Appellant's case is controlled by Nelson v. State of California, supra, 139 Cal.App.3d 72, 188 Cal.Rptr. 479.   There, the plaintiff was incarcerated in the San Diego County jail and transferred to the California Institute for Men in Chino.   While at Chino, Nelson complained of various medical problems including weight loss, thirst, and leg pain.   The physicians who examined and treated Nelson were state employees.

Nelson became diabetic and sustained injuries to his leg.   A government claim was presented stating that the injuries were caused by “ ‘․ the  failure of the Department of Corrections to diagnose and treat or allow claimant to maintain his ongoing medications.’ ”  (Id., at p. 80, 188 Cal.Rptr. 479.)   The claim further stated that “claimant advised medical personnel in the employ of the State of California that he was suffering from arthritic and hyperglycemic conditions and was required to ingest medication․  A physician employee of the State Department of Corrections ․ discounted claimant's position․  As a result of the failure of the Department of Corrections to diagnose and treat or allow claimant to maintain his ongoing medications, claimant became diabetic and has suffered permanent nerve root damage to his left leg and foot.”  (Id., at p. 82, 188 Cal.Rptr. 479.)

The claim was rejected by the State.   Nelson thereafter filed a complaint alleging that the State and prison medical staff breached “ ‘․ a duty to plaintiff to summon immediate and competent medical attention.’ ”  (Id., at p. 76, 188 Cal.Rptr. 479.)   The trial court determined that the variance was fatal and sustained State's demurrer without leave to amend.

The Court of Appeal affirmed and held that the failure to summon medical care is not the same as the failure to provide adequate care.  “[T]he two are not equivalent.   Once a practitioner has been summoned to examine and treat a prisoner, he or she is under a duty to exercise that degree of diligence, care, and skill such as is ordinarily possessed by other members of the profession.   Failure to do so is malpractice.  [Citation.]  Failure of a practitioner to prescribe or provide necessary medication or treatment to one he or she has been summoned to assist is a breach of such duty and as such is also medical malpractice and clearly, as a matter of the plain meaning of the statutory language, cannot be characterized as a failure to summon medical care.  [¶]  Based upon this analysis and particularly our legal interpretation of the statute noted [§ 845.6], we hold further that plaintiff's claim, as a matter of law, failed to recite the requisite facts to support the theory and the allegations of the first amended complaint.   The State's demurrer thereto was accordingly rightly sustained.”  (Id., at p. 81, 188 Cal.Rptr. 479.)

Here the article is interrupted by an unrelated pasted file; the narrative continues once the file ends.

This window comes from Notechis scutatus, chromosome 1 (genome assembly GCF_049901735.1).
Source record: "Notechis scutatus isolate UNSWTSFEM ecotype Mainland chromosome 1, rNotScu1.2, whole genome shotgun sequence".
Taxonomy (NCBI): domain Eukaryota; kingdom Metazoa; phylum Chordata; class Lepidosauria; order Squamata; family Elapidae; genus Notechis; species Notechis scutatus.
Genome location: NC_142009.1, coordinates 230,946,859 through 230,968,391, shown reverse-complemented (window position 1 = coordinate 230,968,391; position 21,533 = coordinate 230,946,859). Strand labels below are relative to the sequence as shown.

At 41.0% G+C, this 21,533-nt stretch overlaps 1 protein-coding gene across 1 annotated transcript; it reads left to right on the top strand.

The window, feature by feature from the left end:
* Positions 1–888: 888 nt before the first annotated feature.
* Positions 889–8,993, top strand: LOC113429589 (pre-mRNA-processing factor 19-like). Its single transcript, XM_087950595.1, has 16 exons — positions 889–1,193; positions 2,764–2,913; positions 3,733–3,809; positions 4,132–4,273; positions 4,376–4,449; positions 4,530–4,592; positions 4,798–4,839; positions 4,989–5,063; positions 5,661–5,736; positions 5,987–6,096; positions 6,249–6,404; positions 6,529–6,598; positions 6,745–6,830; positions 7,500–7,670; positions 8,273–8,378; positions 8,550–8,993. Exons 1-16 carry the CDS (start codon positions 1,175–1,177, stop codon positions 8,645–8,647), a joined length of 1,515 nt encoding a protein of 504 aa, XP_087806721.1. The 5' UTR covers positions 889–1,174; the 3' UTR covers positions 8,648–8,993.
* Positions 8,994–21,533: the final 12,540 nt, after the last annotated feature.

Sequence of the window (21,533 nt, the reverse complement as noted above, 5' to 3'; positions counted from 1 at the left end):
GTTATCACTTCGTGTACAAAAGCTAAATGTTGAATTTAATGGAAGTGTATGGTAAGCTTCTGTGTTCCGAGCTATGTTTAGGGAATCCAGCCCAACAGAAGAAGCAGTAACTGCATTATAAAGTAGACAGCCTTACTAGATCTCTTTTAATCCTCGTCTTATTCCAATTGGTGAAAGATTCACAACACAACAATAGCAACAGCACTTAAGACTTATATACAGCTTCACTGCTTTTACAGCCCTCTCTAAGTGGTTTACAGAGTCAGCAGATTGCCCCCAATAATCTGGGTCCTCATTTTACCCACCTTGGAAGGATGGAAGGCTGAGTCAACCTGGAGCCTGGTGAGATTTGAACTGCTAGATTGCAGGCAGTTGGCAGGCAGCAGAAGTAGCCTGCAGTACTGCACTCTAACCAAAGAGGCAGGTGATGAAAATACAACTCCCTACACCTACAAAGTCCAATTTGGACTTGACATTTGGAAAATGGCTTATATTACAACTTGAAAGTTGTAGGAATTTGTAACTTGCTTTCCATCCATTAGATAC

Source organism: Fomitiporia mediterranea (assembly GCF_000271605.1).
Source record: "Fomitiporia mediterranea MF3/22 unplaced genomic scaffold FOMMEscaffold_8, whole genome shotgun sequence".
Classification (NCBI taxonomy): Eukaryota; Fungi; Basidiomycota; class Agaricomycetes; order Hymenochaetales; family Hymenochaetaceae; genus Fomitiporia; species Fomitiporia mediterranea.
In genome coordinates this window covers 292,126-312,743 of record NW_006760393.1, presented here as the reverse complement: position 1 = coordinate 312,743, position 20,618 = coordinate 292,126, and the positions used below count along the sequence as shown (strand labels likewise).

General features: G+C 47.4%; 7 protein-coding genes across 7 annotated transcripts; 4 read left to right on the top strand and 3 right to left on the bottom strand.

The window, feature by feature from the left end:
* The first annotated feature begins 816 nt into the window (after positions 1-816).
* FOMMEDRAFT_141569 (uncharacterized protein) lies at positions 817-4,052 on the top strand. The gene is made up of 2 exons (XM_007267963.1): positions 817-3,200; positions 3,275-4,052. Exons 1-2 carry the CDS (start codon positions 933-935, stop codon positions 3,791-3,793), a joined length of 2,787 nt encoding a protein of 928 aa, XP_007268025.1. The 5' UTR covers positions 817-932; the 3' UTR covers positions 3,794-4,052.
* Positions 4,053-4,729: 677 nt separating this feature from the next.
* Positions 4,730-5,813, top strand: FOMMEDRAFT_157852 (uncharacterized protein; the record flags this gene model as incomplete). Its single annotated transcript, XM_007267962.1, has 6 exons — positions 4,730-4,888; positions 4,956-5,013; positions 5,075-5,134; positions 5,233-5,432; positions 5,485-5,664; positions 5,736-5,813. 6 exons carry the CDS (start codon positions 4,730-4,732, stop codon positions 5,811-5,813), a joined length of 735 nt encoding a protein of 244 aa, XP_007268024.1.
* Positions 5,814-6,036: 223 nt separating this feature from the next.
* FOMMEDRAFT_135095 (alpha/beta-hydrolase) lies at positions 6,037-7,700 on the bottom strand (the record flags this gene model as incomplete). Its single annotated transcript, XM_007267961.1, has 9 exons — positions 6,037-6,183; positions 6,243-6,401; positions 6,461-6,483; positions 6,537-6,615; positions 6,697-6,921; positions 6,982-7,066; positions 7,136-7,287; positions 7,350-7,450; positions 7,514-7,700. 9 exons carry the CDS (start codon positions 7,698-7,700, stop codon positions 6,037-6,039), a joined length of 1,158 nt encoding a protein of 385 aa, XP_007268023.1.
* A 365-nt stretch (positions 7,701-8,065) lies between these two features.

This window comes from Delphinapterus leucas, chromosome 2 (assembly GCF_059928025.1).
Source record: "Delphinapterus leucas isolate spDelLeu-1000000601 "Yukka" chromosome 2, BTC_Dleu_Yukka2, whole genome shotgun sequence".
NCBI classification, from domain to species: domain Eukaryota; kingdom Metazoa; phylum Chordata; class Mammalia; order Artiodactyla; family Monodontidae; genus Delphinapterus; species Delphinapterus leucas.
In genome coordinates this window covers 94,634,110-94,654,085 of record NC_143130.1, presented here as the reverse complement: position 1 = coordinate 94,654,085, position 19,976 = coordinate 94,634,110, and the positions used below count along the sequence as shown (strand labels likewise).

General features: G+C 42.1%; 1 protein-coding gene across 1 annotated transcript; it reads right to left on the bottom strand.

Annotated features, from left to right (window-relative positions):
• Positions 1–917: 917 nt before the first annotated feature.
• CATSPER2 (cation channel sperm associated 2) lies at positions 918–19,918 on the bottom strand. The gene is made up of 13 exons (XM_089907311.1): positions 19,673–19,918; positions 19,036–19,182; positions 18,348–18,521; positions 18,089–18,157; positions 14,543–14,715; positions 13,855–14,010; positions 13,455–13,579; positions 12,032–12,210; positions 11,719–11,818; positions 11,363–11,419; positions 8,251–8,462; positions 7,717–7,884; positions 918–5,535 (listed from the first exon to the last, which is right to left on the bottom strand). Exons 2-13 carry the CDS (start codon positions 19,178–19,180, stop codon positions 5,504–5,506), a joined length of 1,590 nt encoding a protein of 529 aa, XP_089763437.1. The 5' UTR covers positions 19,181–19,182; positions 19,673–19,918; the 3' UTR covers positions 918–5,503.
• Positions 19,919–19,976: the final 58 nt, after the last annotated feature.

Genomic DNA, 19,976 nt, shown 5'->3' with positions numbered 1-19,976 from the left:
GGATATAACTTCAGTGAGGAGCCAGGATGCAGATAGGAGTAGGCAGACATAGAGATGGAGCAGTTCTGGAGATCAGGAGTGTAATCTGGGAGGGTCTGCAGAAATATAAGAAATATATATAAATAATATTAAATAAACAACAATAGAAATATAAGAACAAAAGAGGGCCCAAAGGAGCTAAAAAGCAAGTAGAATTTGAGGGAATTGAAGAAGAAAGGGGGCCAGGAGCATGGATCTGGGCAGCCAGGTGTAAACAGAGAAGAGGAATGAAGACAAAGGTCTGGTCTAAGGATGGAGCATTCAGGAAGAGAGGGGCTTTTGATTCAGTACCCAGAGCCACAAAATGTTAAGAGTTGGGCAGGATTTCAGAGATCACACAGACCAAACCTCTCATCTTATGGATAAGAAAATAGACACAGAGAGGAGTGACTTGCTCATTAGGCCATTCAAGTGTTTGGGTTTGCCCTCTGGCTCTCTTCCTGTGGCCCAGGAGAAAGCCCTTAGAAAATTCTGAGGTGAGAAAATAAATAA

The same result follows here.   Appellant cannot save the action based on the theory that he substantially complied with the claims statute.  (E.g., Phillips v. Desert Hospital Dist. (1989) 49 Cal.3d 699, 711, 263 Cal.Rptr. 119, 780 P.2d 349 [notice of intent to commence medical malpractice action satisfied claims presentation requirement].)   The doctrine of substantial compliance does not apply where the claim fails to set forth the factual basis for recovery.  (Donohue v. State of California, supra, 178 Cal.App.3d 795, 804–805, 224 Cal.Rptr. 57.)   The trial court properly concluded that the first amended complaint was barred by the claims presentation statute.  (Nelson v. State of California, supra, 139 Cal.App.3d 72, 80–81, 188 Cal.Rptr. 479.)

 The judgment is affirmed with costs to respondents.


1.   All statutory references are to the Government Code unless otherwise stated.

2.   Appellant was deposed and admitted that he was seen by medical personnel each time he requested medical attention.   Appellant testified:“Q. Okay.   Was there any time in your incarceration in Corcoran or Chino when you asked to be seen by medical personnel and you were not seen?“A. No.”He later changed his answer to read:  “No.   But as in all cases, I received no meaningful medical attention.   It was as if no one I had seen, either for the State or the County cared what my problem really was.”

3.   Section 845.6 states in pertinent part:  “Nothing in this section exonerates a public employee who is lawfully engaged in the practice of one of the healing arts under any law of this state from liability for injury proximately caused by malpractice or exonerates the public entity from its obligation to pay any judgment, compromise, or settlement that it is required to pay under subdivision (d) of Section 844.6.”

YEGAN, Associate Justice.

STONE, P.J., and GILBERT, J., concur.